It's not the greatest news that I recurred so quickly, but I have heard from lots of others who did also and are still here many years later. And some don't have a recurrence for years, if at all, which doesn't seem like the case if you just look at statistics online.

She’s feeling breathless. Is that normal? How did you cope? I know my sister, she’ll ’soldier on’. She thinks she’s in denial and gets upset when she thinks about it. Do you get offered counselling?

I felt breathless even prior to my diagnosis, I think because of the pressure of the tumors and/or the ascites in my abdomen. I even wondered if I had had COVID because it was so pronounced. I'm sure I had periods of denial, but oddly I coped better during treatment than after treatment ended. During treatment I was in kind of a fog, and being in treatment gives something to focus on, and everyone is so supportive. Then the return to "normal" life left me at a loss for how to move forward. Everyone handles it differently. I am in the process of getting a referral for a psychologist. I think all gyn/onc teams have a social worker who can help with finding appropriate counseling or therapy. I think anyone who is open to it could probably benefit from counseling; I wish I had done it sooner.

Thank you for being so honest and open. I certainly feel better for reading everyone’s experience. Xx

Hi, you have lots of sound advice but I just wanted to add re CA125, CA125 is personal to every woman so a lady with CA125 who has it raised in the thousands may have same disease progression as another with only slightly raised or normal CA125. The symptoms are also very important diagnostic tools. Your sister and her oncologist need to learn what is 'normal' for her and use her measures to compare against. So generally I have quite low CA125 compared to many ladies on this site, mine was similar to your sister's at diagnosis but I was still 3c as is she, another lady may have less disease progression but be higher CA125. My recurrence became evident with low CA125 measures whilst other ladies are much higher. If you can persuade your sister to look on this site she I am sure will get lots of reassurance and ideas. I have learned so much on here and felt at supported. She does not need to share or comment.

Hoping for the best for her xxx

nettiebobs profile image
nettiebobs in reply to SASSY196

That’s helpful information. I’m seeing her tomorrow before her next session on Wednesday so I will try to get her to join. I certainly know how helpful these forums are. I myself are on one for my own condition. Just to talk to someone who feels and has gone through the same is such a relief. Thank you so much.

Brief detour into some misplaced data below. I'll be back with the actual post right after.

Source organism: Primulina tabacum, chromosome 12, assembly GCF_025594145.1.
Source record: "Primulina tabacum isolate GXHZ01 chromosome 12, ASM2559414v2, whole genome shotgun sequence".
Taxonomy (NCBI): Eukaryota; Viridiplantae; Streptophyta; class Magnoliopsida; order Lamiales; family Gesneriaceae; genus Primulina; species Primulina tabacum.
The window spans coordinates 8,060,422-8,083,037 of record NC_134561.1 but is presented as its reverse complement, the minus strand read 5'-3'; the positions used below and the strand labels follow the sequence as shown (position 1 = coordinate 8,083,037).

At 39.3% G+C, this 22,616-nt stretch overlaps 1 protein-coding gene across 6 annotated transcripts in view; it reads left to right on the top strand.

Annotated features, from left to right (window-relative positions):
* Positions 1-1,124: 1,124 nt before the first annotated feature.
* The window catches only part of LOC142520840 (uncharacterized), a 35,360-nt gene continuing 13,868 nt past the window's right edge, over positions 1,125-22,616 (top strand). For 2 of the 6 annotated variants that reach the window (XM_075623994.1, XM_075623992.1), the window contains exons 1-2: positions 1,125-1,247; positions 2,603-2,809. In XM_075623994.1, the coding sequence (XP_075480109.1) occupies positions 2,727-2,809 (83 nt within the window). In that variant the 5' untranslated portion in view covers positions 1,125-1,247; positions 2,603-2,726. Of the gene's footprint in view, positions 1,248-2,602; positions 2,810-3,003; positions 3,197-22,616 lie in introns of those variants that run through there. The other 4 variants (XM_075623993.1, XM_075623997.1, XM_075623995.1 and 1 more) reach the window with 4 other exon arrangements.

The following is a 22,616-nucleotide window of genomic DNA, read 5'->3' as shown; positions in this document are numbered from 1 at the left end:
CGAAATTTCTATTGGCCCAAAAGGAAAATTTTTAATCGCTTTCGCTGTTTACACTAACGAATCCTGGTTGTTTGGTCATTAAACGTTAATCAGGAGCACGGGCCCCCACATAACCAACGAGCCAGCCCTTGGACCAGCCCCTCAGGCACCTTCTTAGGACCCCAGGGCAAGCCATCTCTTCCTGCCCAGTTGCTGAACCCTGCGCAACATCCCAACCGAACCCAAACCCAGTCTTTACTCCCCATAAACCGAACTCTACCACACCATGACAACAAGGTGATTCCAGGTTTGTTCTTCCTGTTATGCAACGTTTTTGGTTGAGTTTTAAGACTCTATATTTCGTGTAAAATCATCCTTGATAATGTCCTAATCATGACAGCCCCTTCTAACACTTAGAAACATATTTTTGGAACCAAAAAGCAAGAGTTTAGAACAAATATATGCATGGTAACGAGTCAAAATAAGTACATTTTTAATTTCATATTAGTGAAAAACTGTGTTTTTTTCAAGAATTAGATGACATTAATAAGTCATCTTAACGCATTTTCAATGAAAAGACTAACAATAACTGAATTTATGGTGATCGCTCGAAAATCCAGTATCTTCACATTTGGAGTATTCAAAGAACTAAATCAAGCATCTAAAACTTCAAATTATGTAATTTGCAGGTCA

So sorry to hear about your sister

A few important things to do

1) get s biopsy with a pathology report to confirm it’s OVARIAN STAGE3 and not uterine stage 3

2) get genetic testing to see if she is brac positive

3) get that pathology testing on both her biopsied tumor and on her debulking surgical tumorS

Why because all of this information targets what kind of drugs to use during and after front line chemo

Do help prevent recurrence

I woke up with a stoma after 9hr debulking surgery

I had it reversed BEFORE I got more chemo as it hurt and glad I did

SToma wasn’t fun but I got thru it

If she ends up with a stoma I would be happy to talk to her about helpful hints etc

Stay positive and supportive

Margaret

Thank you. I think she has had a brac test but is still awaiting results. They say 2 months which I’m pretty sure must be up now so I’ll ask her to chase that up. But I will send her your reply and she can ask the questions. I’m so glad that people respond with answers or we would never know what to ask and whether things are relevant or not. I mean you just don’t need more worry do you at such a worrying time.

Hi, really sorry to hear about your sister, I'm just a few months ahead of her. You have received lots of important feedback but I wanted to add a little bit. I have chronic fatigue and the thing I noticed most was that during chemo it behaved really well but the surgery knocked me sideways. I expect that your sister is determined and independent but it might help to prepare her to make use of all support available so that she can focus on recovering and not on housework, cooking etc. Wishing her the best of luck. Carol

Yes, reading between the lines I was thinking exactly the same thing. Her third chemotherapy which was postponed for one week due to WBC being low has gone better than the last two. Her fourth is due next week but she had booked for a 3 day break with her daughter prior (that’s how the chemotherapy landed without the week break) so is going and will have her 4th chemotherapy on returning. She had her scan this week so is very anxious to know the results before she goes away if possible. Hopefully they’re good results.